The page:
• Airwave unlikely to be switched off until 2024, possibly 2025.
  • EE on track with 4G network.

UK’s 4G based Emergency Services Network faces more delays

UK’s 4G based Emergency Services Network faces more delays

Source: camilo jimenez / Unsplash

The UK’s Emergency Services Network (ESN) looks set to encounter further delays after ministers admitted that the current TETRA‑based Airwave system will be switched off even later than expected.

In a partly online session of the government’s Public Accounts Committee (PAC), which has been keeping a beady eye on ESN progress (BTwatch, passim), Matthew Rycroft, who was appointed Permanent Secretary at the Home Office in March 2020, indicated that Airwave will now be turned off in 2024, with the possibility that this could stretch into 2025.

This represents a considerable delay from the last proposed date of around December 2022, adding further costs to a programme that is already well over budget. Indeed, Joanna Davinson, Chief Digital, Data and Technology Officer at the Home Office, estimated the annual cost of maintaining the Airwave system alongside the ESN project at around £550m a year.

The Home Office has previously admitted the cost of installing and running the ESN will reach £9.3bn by 2037, £3.1bn more than originally projected (BTwatch, #314).

Meg Hillier, Chair of PAC, was blunt in her assessment of the situation, describing the further delays as “disheartening” and noting that those in charge of the ESN programme have now been called before PAC on ten occasions. “I hope we will not have you back, but I fear we will”, she said.

Rycroft was adamant that the programme will succeed. “There is no alternative, or rather, any alternative would be worse than sticking with this programme”, he said.

The Home Office has also been required to come up with a new business case for the project, following the technical setbacks and a shifting brief.

Davinson said a new draft business case is now in place and will be reviewed in the autumn, with the expectation that it will be completed by end‑2020. She indicated that the changes to the technical solution and complications relating to deployment planning had caused the delay.

Rycroft claimed that even if the ESN is delayed until 2025, “the net present value of this programme will be positive … it will be cheaper in the long run”.

Latest updates

The ESN, which is largely based on EE’s 4G network, relies on the smooth inter‑working of a number of different elements. According to Davinson, some progress has been made in recent months.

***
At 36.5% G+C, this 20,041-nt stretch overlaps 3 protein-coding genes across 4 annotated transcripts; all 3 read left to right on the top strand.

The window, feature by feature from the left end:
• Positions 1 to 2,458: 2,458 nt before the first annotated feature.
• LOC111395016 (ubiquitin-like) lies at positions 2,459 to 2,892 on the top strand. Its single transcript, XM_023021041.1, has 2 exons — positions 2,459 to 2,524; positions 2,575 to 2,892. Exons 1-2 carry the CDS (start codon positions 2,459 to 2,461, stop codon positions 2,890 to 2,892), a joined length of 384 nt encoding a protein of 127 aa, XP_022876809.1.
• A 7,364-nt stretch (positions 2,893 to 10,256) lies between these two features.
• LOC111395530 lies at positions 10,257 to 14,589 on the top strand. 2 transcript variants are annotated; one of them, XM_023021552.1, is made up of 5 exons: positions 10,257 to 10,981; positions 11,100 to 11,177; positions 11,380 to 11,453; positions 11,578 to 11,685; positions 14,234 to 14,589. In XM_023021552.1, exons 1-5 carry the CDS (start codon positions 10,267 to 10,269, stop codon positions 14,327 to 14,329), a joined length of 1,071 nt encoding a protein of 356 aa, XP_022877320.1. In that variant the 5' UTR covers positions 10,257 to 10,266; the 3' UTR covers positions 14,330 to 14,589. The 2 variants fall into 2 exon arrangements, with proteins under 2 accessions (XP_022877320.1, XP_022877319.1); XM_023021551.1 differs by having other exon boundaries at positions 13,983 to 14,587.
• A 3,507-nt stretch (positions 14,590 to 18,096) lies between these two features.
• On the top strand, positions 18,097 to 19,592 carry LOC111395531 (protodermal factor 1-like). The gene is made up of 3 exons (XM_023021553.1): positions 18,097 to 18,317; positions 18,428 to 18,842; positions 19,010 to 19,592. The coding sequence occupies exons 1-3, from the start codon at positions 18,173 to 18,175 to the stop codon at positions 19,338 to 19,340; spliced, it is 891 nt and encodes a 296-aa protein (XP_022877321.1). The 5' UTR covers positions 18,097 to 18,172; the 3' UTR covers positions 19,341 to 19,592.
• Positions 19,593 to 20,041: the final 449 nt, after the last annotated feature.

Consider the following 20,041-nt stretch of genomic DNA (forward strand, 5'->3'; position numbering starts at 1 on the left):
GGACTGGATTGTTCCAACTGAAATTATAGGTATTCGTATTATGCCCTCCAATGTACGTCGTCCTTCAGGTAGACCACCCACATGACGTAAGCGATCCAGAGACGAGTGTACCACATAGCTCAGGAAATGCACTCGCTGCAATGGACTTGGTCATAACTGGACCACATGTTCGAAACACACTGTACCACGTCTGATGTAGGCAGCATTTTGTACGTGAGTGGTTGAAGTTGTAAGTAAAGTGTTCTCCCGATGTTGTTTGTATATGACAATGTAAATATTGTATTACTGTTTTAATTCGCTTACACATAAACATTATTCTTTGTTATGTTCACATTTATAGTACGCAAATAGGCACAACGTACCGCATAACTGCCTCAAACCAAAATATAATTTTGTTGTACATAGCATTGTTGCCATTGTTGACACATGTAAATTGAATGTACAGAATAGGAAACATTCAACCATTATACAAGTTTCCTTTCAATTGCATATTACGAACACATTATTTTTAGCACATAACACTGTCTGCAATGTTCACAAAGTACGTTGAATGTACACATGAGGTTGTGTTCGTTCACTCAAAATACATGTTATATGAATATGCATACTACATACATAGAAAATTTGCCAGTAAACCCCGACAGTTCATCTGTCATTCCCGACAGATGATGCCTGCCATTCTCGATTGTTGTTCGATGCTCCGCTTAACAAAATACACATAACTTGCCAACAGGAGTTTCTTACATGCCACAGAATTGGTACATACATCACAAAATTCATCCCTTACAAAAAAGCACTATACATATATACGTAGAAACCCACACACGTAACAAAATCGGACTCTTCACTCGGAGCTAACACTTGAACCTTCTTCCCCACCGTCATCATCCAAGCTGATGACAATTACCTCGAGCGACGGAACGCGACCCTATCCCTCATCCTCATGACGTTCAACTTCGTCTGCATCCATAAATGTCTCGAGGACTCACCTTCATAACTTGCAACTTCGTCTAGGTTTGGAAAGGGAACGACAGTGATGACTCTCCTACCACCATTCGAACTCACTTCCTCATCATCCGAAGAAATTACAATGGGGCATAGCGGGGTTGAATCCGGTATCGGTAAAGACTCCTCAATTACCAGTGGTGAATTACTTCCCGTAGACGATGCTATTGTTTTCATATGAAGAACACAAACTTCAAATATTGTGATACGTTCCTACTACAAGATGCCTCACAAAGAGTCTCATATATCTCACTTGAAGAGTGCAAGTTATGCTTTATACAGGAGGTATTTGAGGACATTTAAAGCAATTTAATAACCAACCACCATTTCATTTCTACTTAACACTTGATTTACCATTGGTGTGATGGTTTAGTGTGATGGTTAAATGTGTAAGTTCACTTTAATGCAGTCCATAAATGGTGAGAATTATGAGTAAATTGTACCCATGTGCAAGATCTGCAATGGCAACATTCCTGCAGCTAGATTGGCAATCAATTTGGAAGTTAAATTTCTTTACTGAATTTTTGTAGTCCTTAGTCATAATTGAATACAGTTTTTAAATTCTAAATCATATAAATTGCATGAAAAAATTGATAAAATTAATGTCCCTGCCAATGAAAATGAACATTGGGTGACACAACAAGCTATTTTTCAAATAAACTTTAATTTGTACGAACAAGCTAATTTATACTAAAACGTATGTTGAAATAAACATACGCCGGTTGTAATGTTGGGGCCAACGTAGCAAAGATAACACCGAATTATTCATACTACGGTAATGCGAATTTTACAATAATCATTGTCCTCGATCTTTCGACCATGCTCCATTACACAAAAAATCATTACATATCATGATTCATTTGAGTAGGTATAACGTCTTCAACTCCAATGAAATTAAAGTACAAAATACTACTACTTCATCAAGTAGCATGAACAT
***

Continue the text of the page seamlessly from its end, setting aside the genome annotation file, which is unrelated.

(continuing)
• 4G network: In August, EE said it had completed the 500th new site for the ESN, in Glencoe in Scotland. The BT‑owned mobile operator said it has also upgraded 19,000 of its existing sites to comply with ESN requirements. The Home Office says on its website that EE is due to build 466 new sites. Davinson said the EE network should be completed by the end of 2020.
  • Air‑to‑Ground (A2G): EE has previously highlighted plans to bolt an A2G add‑on to the ESN through a tie-up with Nokia and the Home Office (BTwatch, #314). Critical technology provider Cobham has also flagged its selection by the Home Office to provide the full Emergency Services Network Aircraft Communications System (ESN ACS), and is collaborating with QinetiQ for test and assurance capabilities. Davinson said the first test run of the A2G system has been completed, although without giving much further detail.
  • London Underground: Davinson said a pilot is underway on a section of the Jubilee Line between Canary Wharf and Westminster. She added that Transport for London is about to announce the concessionaire to complete the build both for its core network and the ESN requirements.
  • Handsets: Samsung has already provided 1,000 ESN Direct 1 handsets and is set to deliver 5,000 Direct 2 handsets in the coming weeks. Davinson said the Direct 2 version of the ESN solution “actually includes most of the core capabilities that ESN requires”, such as a working network, the Samsung device, and SIM card to prioritise emergency services. The final core release, Prime, is now scheduled for the second quarter of 2021.
  • Kodiak push‑to‑talk solution: Davinson said Direct 2 is based on version nine of the Kodiak software, while Prime will be based on version ten. She also noted that Kodiak has an obligation to bring its software in line with 3GPP standards within 18 months of any changes.